Because both my daughters love to play and use their imagination, I make many of their toys by hand – all from natural materials (primarily wool and cotton). Knowing they have quality, safe (and lead-free) toys is important because I know they won’t adversely affect their health.

Natural toys – in addition to being safe for children to play with – also seem to be more open-ended which fosters deeper and more imaginative play. Children are not limited by what a toy does (e.g., makes a particular sound, can only be used one way), but rather can use natural toys in multiple ways in their play and daily life.

Your links:


Today’s interview by Kat, of kats in the belfry.
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How To: Knit a Pumpkin

It’s Fall! It’s October! It’s pumpkin time! Dust off your knitting needles for this great little pattern by Linda. Her original post on her blog, Natural Suburbia, has plenty of pictures for step-by-step guidance and some handy suggestions for pumpkin use.

Materials Needed:
Wool needle for sewing up
Circular needles
2 double pointed needles
Orange yarn for your pumpkin and green for your stem.
Fleece for stuffing

I have knitted this pumpkin using the magic loop technique.

With circular needles cast on 9 stitches.
Round 1: Knit the first round.
Round 2: Increase into every stitch in the second round, you will now have 18 stitches.
Round 3: Knit 1 round.
Round 4: Increase into each stitch in the 4th round, you will now have 36 stitches.
Round 5 to 9: Knit
Round 10: Knit 2 together all across the round.(18 stitches)
Round 11: Knit.
Round 12: Knit 2 together all across the round. (9 stitches)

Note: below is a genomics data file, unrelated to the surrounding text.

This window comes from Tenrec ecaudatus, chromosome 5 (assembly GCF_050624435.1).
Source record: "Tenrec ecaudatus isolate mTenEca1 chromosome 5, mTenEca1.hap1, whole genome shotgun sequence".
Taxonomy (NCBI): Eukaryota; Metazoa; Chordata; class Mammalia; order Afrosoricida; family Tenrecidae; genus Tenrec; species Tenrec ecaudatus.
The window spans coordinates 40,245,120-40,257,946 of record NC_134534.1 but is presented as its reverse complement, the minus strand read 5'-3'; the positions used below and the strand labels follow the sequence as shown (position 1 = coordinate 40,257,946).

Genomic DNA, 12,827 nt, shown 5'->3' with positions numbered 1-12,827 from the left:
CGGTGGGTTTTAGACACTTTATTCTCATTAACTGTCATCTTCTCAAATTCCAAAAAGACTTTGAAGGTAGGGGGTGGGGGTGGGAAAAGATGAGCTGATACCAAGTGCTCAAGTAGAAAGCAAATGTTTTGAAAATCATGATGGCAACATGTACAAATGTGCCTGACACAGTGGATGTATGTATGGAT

Round 13: Knit.

Leaving a long thread, break yarn and thread onto a wool needle, thread your wool needle through your stitches, stuff and pull tight. Do not overstuff as this might make your pumpkin look too round, I understuffed my pumpkin and the convolutions of the pumpkin’s skin showed up quite nicely. The wool I knitted him in was also a little on the chunky side and handspun and this worked quite well:)

Once you have closed the top opening of your pumpkin, take your needle, push down through your pumpkin, pull out on the other side and pull tight. This makes a depression on the top of your pumpkin. Sew tightly underneath.

Pick up 2 stitches in the middle of the top of your pumpkin, attach your green thread and knit an I-cord for a stalk.

Sew in all your ends and you are finished, enjoy!!

(This pattern is for personal use only 🙂

Linda gives her four children the credit for inspiring her to create the wonderful Waldorf inspired knitted and wooden farm animals, gnomes and other toys that inhabit her Etsy shop. Knitting patterns for toys and finished treasures are all available from Mamma4earth.